Captain von Trapp drew his family together to decide their future. Opening the Bible, he randomly settled on Genesis 12:1-9 exhorting Abraham to leave his country and go to the land that God showed. For the von Trapps, the offer of an American concert tour was God’s providence: a ticket to freedom.

After a stealthy escape from Austria, the family arrived in New York. The first U.S. tour launched the Trapp Family Singers as concert favorites. Maria cleverly concealed her pregnancy from audiences with evolving costumes, and soon after the tour’s end, Johannes was born, the tenth and final child.

As a tightly knit, self-sufficient family, the von Trapps sang, prayed, and worked together. Cross-country concert tours continued each season. In 1942 the family bought a farm near Stowe, Vermont, where the Green Mountains reminded them of Austria, and a spacious Austrian-style house became their American home.

During World War II, Rupert and Werner von Trapp served in the U.S. Army. Rosmarie and Eleonore joined the singing group when their brothers left, and the girls were homeschooled during tours. “Our bus was a one-room rolling school house,” said their mother. When Johannes joined the group, he was similarly educated. Until he died in 1947, Captain von Trapp supported his children’s education and career.

When the Trapp Family Singers disbanded in 1956, some of the children did mission work in New Guinea. In fact, daughter Maria stayed there for thirty years. Rupert became a doctor; Werner farmed. Hedwig, Agathe, and Rosmarie became schoolteachers. Johannes manages the Trapp Family Lodge, an outgrowth of the family home. Johanna had seven children. Martina died in childbirth. Eleonore had seven daughters; several of them homeschool. She and her husband are passionate supporters of home education.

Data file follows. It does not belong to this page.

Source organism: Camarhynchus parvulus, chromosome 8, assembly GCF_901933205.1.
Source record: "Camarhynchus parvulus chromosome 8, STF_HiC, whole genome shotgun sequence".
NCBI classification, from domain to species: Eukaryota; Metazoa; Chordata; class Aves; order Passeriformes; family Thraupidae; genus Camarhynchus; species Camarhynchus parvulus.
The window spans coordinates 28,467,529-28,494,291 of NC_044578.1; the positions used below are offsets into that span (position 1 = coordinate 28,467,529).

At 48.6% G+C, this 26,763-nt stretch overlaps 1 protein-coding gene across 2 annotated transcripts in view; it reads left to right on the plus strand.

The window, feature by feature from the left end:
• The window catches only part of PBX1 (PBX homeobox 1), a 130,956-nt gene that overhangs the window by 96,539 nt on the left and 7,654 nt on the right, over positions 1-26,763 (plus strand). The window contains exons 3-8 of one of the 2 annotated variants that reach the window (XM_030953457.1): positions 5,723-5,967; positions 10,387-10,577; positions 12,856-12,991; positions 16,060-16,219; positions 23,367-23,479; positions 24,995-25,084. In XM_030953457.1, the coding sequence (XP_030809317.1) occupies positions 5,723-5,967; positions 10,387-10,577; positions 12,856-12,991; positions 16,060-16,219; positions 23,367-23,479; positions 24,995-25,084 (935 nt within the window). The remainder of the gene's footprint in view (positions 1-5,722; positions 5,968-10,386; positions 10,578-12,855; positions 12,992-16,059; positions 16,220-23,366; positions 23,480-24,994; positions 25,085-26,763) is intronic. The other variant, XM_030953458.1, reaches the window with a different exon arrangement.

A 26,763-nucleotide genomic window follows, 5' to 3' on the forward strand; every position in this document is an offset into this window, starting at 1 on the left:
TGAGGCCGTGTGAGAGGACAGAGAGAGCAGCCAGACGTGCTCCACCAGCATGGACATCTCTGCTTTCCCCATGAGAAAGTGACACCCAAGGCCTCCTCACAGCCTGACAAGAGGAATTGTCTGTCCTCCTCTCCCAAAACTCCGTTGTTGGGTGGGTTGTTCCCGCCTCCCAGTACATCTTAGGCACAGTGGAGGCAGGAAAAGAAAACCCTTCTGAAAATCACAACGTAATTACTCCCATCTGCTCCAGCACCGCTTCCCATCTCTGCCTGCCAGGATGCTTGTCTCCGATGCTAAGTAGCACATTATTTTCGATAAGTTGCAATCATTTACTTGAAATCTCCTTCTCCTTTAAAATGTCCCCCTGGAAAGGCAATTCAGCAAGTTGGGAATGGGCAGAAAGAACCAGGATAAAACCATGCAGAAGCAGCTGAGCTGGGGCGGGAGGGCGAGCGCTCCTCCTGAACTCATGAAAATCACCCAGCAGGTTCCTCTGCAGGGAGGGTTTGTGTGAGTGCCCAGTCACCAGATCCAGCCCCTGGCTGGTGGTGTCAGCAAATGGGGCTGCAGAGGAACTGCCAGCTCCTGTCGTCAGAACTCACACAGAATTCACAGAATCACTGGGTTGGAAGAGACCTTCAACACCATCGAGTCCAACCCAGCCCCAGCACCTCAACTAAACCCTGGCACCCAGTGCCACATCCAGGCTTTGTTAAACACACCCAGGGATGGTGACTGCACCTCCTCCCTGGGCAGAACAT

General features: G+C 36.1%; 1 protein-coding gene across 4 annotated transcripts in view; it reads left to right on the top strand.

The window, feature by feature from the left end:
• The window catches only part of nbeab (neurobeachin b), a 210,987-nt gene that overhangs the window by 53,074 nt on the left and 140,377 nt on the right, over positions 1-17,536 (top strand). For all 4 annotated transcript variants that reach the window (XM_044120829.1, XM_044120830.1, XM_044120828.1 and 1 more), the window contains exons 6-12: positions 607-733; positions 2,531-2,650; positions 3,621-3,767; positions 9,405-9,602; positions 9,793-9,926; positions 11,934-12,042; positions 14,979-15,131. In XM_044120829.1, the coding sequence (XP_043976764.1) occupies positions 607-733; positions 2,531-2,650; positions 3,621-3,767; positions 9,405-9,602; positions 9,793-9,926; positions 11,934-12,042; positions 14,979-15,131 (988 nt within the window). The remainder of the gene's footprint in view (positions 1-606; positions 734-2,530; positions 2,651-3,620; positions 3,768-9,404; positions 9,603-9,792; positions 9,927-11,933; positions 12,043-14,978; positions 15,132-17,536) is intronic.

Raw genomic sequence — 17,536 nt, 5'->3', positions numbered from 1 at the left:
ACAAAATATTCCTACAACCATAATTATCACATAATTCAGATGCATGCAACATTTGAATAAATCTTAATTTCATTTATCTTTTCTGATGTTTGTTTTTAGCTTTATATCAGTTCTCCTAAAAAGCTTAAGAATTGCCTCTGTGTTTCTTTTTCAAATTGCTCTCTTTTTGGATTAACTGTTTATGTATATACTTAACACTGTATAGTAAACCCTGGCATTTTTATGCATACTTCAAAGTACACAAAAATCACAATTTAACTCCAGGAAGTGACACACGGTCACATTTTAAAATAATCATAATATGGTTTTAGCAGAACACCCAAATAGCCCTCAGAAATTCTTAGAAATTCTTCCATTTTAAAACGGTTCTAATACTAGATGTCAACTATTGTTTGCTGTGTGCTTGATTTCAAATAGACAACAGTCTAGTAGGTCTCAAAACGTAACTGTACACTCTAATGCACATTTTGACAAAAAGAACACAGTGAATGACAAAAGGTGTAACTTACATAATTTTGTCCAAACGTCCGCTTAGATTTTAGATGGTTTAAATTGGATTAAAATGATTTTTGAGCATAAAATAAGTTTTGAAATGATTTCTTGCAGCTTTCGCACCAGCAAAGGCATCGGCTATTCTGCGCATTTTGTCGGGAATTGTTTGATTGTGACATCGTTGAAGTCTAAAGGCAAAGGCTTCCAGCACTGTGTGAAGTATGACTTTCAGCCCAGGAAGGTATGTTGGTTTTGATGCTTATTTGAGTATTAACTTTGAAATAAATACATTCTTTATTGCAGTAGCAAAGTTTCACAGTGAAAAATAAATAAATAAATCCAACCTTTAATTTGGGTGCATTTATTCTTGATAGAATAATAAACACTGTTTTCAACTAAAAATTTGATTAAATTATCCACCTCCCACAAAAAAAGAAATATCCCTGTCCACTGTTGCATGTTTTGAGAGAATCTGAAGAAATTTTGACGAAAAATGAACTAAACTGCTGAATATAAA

When The Sound of Music debuted, it brought the von Trapps unexpected new fame. They accepted their renown with good nature but disliked the film’s portrayal of their nurturing father, because the play and movie inaccurately portrayed their loving father as a stern martinet.

For Maria von Trapp, The Sound of Music created a limelight that she could never escape. She wrote books, lectured, and was a presence at the Trapp Family Lodge until her death in 1987. She interacted with guests, sharing stories of her remarkable life. “If God can do so much for the Trapp Family,” she often said, “He can do the same for you.”

The Von Trapp Children

The Sound of Music still captivates generations. Now in its forty-fifth year, the movie is periodically shown on the ABC Family network. The actors who portrayed the movie children reunited with Julie Andrews and Christopher Plummer on a recent Oprah show, where the current generation of singing von Trapps joined them. The Von Trapp Children—Melanie, Sophia, Justin, and Amanda, now teens—are Werner’s grandchildren. They have toured the world as a singing group since 2002. 

The kids started harmonizing in their Montana home. Their parents, Stefan and Annie, encouraged them. Invitations arrived to sing at church, homeschool events, and at Ground Zero, after 9/11. Their repertoire is a mix of gospel, folk, classical, and spirituals. Songs from The Sound of Music are audience pleasers. The von Trapps regularly fill large concert venues and sing with symphonies.

The children have always been homeschooled. “I cannot tell you how well homeschooling worked for us,” says Annie von Trapp. “Stefan and I supported the kids’ performing, and it’s been a success, right along with their home education. There’s a lot of uninterrupted study time on a flight to Seoul, Korea, for example!”